So the two of us might not be all that different. I wonder …

 


Comments on this story ...

Posted by: Franz Rogar

Well, in Spain, such behavior would be also considered *wrong* (his, not yours). You're a *guest* and hence, you must not offend your patron.

Something similar happened to me. I used to have a Turkish Muslim friend. Turkey is about to enter European Union, which legal base is the Universal Declaration of Human Rights, though Turkey violates some Human Rights and International Treaties about Freedom.

I'm gay (public and widely, no plume whatsoever tough) and after showing him part of Spain, we decided to visit his country.

Here's where things went from a great relation to a nightmare: censorship. He not so kindly told me to hide I was gay and tell otherwise (being heterosexual) whenever and whomever ask me about having a partner/being married/have children.

I don't go publishing or wearing a T-Shirt saying I'm gay, but if someone asks me, I don't have to lie.

So, that's the difference: freedom of speech vs religious-approved-behavior.

In my case, I didn't have any doubt: I have my rights and no one will ever never forbid or deny my freedom (of speech, of relation, marriage or adoption or any other) even if that means war.

In your case, I would have payed him with this own coinage: *your behavior is unsettling and offensive in -my- country*.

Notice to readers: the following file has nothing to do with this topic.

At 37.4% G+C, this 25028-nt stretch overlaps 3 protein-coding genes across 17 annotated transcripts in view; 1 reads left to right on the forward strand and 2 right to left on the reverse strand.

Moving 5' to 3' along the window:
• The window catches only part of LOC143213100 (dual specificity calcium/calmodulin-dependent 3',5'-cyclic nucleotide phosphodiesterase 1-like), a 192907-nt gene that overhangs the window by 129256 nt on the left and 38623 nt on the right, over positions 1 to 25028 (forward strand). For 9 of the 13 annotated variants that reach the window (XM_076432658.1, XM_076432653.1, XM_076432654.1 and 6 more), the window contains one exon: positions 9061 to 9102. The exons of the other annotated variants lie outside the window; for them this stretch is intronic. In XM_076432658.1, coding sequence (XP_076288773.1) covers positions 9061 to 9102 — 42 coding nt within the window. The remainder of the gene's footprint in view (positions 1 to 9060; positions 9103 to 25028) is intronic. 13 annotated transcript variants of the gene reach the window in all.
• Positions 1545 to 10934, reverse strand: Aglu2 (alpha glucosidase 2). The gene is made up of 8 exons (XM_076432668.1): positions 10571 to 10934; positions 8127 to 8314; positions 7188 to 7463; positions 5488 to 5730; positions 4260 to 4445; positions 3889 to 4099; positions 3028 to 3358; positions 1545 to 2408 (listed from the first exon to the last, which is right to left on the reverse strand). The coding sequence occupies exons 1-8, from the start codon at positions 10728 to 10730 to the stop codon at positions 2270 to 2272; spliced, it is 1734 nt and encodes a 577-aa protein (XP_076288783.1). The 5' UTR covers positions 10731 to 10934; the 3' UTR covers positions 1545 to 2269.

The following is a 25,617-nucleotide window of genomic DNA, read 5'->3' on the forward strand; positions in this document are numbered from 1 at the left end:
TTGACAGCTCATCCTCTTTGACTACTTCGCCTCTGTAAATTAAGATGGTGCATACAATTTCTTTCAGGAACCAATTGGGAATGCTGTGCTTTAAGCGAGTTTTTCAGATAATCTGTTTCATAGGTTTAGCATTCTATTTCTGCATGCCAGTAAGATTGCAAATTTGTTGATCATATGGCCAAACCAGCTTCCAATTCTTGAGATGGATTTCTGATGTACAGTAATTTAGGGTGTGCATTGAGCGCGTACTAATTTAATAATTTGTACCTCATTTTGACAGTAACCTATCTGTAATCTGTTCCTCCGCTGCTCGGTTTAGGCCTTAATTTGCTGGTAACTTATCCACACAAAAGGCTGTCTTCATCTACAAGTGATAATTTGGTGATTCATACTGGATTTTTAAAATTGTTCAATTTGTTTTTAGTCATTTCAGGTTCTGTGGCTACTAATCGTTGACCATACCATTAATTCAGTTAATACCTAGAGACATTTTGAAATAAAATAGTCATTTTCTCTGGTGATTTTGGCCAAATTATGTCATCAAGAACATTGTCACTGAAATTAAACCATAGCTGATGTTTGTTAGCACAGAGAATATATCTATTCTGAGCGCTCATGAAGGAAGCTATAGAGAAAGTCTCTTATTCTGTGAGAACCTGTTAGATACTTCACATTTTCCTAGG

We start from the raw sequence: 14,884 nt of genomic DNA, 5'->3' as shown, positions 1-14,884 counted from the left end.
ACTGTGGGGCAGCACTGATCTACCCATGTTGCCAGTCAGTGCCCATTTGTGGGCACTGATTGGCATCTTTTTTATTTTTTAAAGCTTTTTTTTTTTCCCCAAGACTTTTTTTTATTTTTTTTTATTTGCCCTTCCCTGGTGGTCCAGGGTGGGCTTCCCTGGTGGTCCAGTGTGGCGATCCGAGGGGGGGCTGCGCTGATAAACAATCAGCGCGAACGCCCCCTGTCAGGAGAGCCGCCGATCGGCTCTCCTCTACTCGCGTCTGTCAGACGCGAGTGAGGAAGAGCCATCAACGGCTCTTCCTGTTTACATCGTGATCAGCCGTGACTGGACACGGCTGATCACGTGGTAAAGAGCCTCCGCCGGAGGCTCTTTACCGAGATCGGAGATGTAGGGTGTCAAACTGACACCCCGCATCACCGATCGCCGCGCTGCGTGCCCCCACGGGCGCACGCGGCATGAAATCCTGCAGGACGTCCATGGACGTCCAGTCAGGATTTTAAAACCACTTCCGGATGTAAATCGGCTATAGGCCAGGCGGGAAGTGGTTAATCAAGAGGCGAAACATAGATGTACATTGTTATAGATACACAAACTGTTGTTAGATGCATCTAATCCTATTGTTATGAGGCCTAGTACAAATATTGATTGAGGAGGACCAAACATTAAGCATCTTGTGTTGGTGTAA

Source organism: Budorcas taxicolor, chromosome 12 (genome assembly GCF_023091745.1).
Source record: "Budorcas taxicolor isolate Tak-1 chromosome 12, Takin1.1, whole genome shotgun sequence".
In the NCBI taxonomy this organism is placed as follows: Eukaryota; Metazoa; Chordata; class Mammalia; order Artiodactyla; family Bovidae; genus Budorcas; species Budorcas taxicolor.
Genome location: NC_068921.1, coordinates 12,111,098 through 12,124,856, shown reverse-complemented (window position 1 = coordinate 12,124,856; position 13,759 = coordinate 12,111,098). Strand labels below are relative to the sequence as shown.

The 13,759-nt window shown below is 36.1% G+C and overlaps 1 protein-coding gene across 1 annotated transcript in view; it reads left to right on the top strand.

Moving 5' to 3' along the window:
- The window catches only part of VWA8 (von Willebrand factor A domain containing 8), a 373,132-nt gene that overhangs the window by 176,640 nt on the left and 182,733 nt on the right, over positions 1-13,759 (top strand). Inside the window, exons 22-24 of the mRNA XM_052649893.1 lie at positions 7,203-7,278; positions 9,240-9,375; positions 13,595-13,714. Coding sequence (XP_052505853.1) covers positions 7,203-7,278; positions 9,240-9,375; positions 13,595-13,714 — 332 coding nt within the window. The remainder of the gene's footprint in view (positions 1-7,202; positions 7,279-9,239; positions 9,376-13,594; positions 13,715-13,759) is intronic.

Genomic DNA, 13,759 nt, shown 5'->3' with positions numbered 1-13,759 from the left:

Posted by: Jakub Makalowski

The first thought that popped into my mind is, would not the sizing application vary with location and season? Shouldn't a respected teacher know this and that what works for him won't work for other people in other areas?
Interestingly to me, The thinking of "this is the absolute right way and it must be done so" is something I associate with japanese culture rather than american.

Posted by: Franz Rogar

Jakub, "this' the way to do it and that's the end" is something we Spaniards always associate with Americans instead.

With Japanese, we associate the "·historical ways to do something in historical villages· VS ·modern ways in ultramodern cities· battle" tagline.


But you're absolutely right with pointing to the sizing and teaching incongruity.

Posted by: Grey Coyote

The main thing that I continue to learn from being married into a large Japanese family and studying the artwork and writing of Asian monks since ancient times, is that everything is a test to see how one deals with any sort of internal or external conflict and the measure of their ability to remain unscathed by it. - "In criticizing, the teacher is hoping to teach. That's all." -Hsi-Tang

Posted by: Dave

Hi David,

Just listening to some of your stories... I've found that some of the newer stories audio files don't work. I've tried it on multiple computers so I don't think it's an issue on my end! Hope you can fix it soon :)

Kind regards,

Dave.

Posted by: Dave

There _is_ no audio on the newest batch of stories ... After opening the Asakusa shop I was getting so far behind and behind every week that this was the first thing to 'fall off the table' ... followed by the stories themselves! :-(